b. We then calculated the percentage of swallows that produce normal or abnormal LES dynamics.
5. Classification of patients as having homogeneous or heterogeneous LES function.
6. We arbitrarily used ≥75% of the same response as the cutoff for classification into either homogeneous (>75%) or heterogeneous (<75%).
7. Homogeneous function: The evaluated LES parameters were the same in ≥75% of swallows. Depending on whether the responses were normal or abnormal, LES function could be homogeneously normal or abnormal.
8. Heterogeneous function: A response was defined as heterogeneous if:
a. There was a mixture of normal and abnormal LES characteristics and neither response was present in at least 75% of swallows.
b. All of the LES characteristics and LES response to swallows were abnormal, but the same response was not present in >75% of swallows.
c. We then calculated the number of patients with homogeneity or heterogeneity for the following parameters: LES basal pressure, percentage of relaxation, residual pressure, and LES dynamics.
Esophageal Peristalsis and Esophageal Body
Gastroesophageal gradient (intraesophageal pressure), amplitude, duration, peristalsis, and speed of esophageal contractions were the variables evaluated. Based on the characteristics of the peristalsis, esophageal peristalsis in each patient was classified as follows:
1. Absence or presence of esophageal body contractions. Normal peristalsis was considered if there were >70% of peristaltic waves.
2. Vigorous achalasia was defined as when the amplitude of contractions was >40 mmHg (18,19).
UES and Pharynx
Resting pressure, percentage of the relaxation, and pharyngo-UES coordination were the variables evaluated.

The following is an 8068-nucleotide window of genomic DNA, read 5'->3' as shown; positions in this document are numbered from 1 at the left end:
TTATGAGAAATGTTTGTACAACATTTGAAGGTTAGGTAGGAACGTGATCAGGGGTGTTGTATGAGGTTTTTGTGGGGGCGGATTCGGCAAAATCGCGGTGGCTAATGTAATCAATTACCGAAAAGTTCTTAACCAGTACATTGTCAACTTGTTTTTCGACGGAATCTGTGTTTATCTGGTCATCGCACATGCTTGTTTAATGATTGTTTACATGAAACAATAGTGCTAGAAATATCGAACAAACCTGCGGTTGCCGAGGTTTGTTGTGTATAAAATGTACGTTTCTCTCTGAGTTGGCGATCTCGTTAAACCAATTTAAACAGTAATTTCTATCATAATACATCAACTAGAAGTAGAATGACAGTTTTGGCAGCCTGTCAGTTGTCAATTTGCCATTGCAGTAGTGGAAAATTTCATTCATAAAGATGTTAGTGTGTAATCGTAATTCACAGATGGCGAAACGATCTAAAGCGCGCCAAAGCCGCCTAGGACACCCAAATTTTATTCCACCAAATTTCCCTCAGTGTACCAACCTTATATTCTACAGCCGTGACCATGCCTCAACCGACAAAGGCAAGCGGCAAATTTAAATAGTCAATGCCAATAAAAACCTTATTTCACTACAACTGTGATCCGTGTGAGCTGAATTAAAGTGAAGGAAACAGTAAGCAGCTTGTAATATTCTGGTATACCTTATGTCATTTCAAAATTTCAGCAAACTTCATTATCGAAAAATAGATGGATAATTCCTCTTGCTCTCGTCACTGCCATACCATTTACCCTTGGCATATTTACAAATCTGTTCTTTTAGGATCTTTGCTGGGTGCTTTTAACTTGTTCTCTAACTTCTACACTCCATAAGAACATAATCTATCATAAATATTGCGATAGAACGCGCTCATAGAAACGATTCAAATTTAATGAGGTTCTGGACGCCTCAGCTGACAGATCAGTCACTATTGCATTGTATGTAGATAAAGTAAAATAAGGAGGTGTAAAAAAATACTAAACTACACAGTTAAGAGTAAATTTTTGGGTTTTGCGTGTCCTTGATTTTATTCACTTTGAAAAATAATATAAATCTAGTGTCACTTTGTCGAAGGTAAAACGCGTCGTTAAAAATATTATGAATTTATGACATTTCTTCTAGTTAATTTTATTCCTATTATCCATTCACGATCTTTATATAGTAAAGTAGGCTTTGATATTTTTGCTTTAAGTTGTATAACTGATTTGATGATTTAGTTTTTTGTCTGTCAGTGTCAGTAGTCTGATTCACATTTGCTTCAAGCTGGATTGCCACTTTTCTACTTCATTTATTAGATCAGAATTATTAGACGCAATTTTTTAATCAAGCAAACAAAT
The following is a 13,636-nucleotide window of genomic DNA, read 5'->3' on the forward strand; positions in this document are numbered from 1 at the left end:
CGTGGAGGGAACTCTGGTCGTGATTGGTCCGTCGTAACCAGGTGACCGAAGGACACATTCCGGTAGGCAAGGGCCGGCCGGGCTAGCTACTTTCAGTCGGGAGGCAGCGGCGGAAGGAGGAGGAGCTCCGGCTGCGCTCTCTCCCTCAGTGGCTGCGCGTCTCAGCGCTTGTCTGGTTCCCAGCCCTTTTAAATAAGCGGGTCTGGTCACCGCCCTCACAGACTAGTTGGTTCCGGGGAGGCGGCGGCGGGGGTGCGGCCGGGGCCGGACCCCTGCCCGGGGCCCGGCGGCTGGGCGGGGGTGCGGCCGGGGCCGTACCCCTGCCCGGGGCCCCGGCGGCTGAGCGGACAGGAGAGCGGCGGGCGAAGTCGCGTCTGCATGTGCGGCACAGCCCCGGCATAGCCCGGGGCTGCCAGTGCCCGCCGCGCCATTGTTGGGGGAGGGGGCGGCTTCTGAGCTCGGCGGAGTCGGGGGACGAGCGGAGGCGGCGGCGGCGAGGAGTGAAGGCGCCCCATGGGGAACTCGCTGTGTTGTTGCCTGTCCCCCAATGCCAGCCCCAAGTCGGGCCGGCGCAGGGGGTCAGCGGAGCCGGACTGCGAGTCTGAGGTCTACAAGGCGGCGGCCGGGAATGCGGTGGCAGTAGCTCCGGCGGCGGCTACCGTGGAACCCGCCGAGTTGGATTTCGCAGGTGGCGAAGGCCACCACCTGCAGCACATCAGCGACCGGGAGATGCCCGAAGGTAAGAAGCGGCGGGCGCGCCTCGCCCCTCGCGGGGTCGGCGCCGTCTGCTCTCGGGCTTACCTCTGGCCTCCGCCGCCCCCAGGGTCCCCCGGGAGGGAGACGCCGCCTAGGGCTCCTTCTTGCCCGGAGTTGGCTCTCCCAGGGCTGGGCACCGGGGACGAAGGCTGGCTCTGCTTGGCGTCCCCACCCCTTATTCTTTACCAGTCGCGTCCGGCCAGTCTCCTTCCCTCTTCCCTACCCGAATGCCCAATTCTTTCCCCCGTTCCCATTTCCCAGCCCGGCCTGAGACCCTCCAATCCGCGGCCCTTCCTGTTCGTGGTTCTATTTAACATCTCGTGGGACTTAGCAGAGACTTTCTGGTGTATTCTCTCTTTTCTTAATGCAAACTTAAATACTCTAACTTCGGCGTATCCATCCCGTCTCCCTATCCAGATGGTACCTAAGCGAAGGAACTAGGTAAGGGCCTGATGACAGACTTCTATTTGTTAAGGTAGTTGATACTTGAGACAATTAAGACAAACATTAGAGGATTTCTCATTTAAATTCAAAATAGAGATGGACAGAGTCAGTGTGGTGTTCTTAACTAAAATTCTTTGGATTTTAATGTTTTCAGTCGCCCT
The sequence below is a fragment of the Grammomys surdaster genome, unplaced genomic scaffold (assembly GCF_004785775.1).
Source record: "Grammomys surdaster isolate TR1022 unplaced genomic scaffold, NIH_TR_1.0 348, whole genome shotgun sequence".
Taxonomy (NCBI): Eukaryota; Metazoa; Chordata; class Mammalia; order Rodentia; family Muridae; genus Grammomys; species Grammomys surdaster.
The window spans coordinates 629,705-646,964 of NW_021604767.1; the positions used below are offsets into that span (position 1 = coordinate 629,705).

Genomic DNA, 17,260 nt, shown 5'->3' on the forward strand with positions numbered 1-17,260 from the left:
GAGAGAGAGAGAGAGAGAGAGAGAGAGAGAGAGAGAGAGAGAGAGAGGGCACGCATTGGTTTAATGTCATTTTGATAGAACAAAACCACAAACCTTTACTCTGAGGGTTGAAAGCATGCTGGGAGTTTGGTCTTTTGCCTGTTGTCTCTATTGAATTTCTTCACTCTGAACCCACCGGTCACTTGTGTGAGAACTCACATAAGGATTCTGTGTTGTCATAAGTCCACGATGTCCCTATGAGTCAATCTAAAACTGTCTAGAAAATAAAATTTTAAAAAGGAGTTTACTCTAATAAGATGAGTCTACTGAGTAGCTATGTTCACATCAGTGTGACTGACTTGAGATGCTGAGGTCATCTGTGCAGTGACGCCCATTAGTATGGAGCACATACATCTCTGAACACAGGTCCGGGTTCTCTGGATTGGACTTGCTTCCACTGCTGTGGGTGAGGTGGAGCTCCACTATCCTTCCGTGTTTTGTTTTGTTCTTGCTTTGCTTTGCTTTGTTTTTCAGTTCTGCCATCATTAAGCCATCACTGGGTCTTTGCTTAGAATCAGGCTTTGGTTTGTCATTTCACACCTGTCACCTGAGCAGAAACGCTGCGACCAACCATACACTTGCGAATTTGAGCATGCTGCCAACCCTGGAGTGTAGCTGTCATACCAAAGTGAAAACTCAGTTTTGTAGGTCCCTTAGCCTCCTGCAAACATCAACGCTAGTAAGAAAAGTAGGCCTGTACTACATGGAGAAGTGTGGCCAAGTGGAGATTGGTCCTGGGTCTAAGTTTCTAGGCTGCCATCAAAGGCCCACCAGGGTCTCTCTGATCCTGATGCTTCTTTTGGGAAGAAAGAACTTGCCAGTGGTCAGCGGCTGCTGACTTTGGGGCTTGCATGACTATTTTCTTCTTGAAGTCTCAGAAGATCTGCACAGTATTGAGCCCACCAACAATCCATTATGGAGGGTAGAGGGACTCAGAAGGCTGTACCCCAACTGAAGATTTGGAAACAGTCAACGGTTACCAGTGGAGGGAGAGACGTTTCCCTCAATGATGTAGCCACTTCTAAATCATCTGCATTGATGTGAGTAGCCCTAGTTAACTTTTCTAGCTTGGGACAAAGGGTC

Values were reported as mean ± SD or percentage. The 5th and 95th percentiles of the results in the control group were calculated (mean ± 2 SD), and were used as upper and lower limits for comparisons and classifications. Results of the different parameters were compared between the achalasia and control groups. Chi-square analysis was used to analyze differences in categorical variables between groups. For continuous variables, a t test (if parametric) or a Wilcoxon signed rank test (if nonparametric) was used. Different subgroup analyses were also performed. Patients with achalasia were subclassified according to age of diagnosis (older or younger than average age group), evolution of symptoms (more or less than median evolution time), and those with hypertensive or normal LES basal pressure using the methods described above. SPSS (SPSS Inc, Chicago, IL) was the statistical software used.
Forty-five patients were studied (29 with achalasia and 16 controls). Table 1 shows the results obtained from the control patients (mean age 13.13 ± 3.86 years). Table 2 shows the results from the patients with achalasia. The mean age at diagnosis was 11.45 ± 5.1 (0.9–18) years, with an average duration of symptoms of 12.9 ± 13.6 months (3–48, median 6).
LES function could be evaluated in 181 swallows in the achalasia group and in 107 swallows in the control group. The results are shown in Table 2, and as evident, LES function was significantly different in all of the parameters when compared with controls. Figure 1 shows the average values observed for the different parameters of LES function. In general, the LES responses in the control group were homogeneous. The achalasia group response was heterogeneous and patients had diverse responses with large variability and some overlap with the controls. The only parameter in which there was no overlap between groups was the LES dynamics.